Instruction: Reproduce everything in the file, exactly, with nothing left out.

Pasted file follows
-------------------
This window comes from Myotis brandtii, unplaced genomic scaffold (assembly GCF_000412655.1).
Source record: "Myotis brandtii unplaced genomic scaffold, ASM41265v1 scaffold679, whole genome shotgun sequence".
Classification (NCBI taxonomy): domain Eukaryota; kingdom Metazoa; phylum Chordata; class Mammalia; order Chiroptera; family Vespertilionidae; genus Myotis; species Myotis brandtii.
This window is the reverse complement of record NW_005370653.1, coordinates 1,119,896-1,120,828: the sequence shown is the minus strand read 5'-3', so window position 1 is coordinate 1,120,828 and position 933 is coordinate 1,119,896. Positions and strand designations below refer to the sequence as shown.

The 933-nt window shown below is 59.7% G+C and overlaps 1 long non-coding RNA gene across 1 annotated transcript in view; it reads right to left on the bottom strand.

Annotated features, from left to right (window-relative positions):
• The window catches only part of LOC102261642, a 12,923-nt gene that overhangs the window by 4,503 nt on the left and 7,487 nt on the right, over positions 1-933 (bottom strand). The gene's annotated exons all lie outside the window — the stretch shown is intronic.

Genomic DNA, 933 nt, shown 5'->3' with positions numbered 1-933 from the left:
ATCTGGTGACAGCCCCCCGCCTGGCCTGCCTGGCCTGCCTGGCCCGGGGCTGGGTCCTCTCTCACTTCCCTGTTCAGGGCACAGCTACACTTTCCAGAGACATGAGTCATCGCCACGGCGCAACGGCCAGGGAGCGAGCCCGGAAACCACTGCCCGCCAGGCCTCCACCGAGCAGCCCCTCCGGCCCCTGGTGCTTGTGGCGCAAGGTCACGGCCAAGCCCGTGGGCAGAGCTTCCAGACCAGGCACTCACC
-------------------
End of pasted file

This window comes from Myotis brandtii, unplaced genomic scaffold (assembly GCF_000412655.1).
Source record: "Myotis brandtii unplaced genomic scaffold, ASM41265v1 scaffold679, whole genome shotgun sequence".
Classification (NCBI taxonomy): domain Eukaryota; kingdom Metazoa; phylum Chordata; class Mammalia; order Chiroptera; family Vespertilionidae; genus Myotis; species Myotis brandtii.
This window is the reverse complement of record NW_005370653.1, coordinates 1,119,896-1,120,828: the sequence shown is the minus strand read 5'-3', so window position 1 is coordinate 1,120,828 and position 933 is coordinate 1,119,896. Positions and strand designations below refer to the sequence as shown.

The 933-nt window shown below is 59.7% G+C and overlaps 1 long non-coding RNA gene across 1 annotated transcript in view; it reads right to left on the bottom strand.

Annotated features, from left to right (window-relative positions):
• The window catches only part of LOC102261642, a 12,923-nt gene that overhangs the window by 4,503 nt on the left and 7,487 nt on the right, over positions 1-933 (bottom strand). The gene's annotated exons all lie outside the window — the stretch shown is intronic.

Genomic DNA, 933 nt, shown 5'->3' with positions numbered 1-933 from the left:
ATCTGGTGACAGCCCCCCGCCTGGCCTGCCTGGCCTGCCTGGCCCGGGGCTGGGTCCTCTCTCACTTCCCTGTTCAGGGCACAGCTACACTTTCCAGAGACATGAGTCATCGCCACGGCGCAACGGCCAGGGAGCGAGCCCGGAAACCACTGCCCGCCAGGCCTCCACCGAGCAGCCCCTCCGGCCCCTGGTGCTTGTGGCGCAAGGTCACGGCCAAGCCCGTGGGCAGAGCTTCCAGACCAGGCACTCACC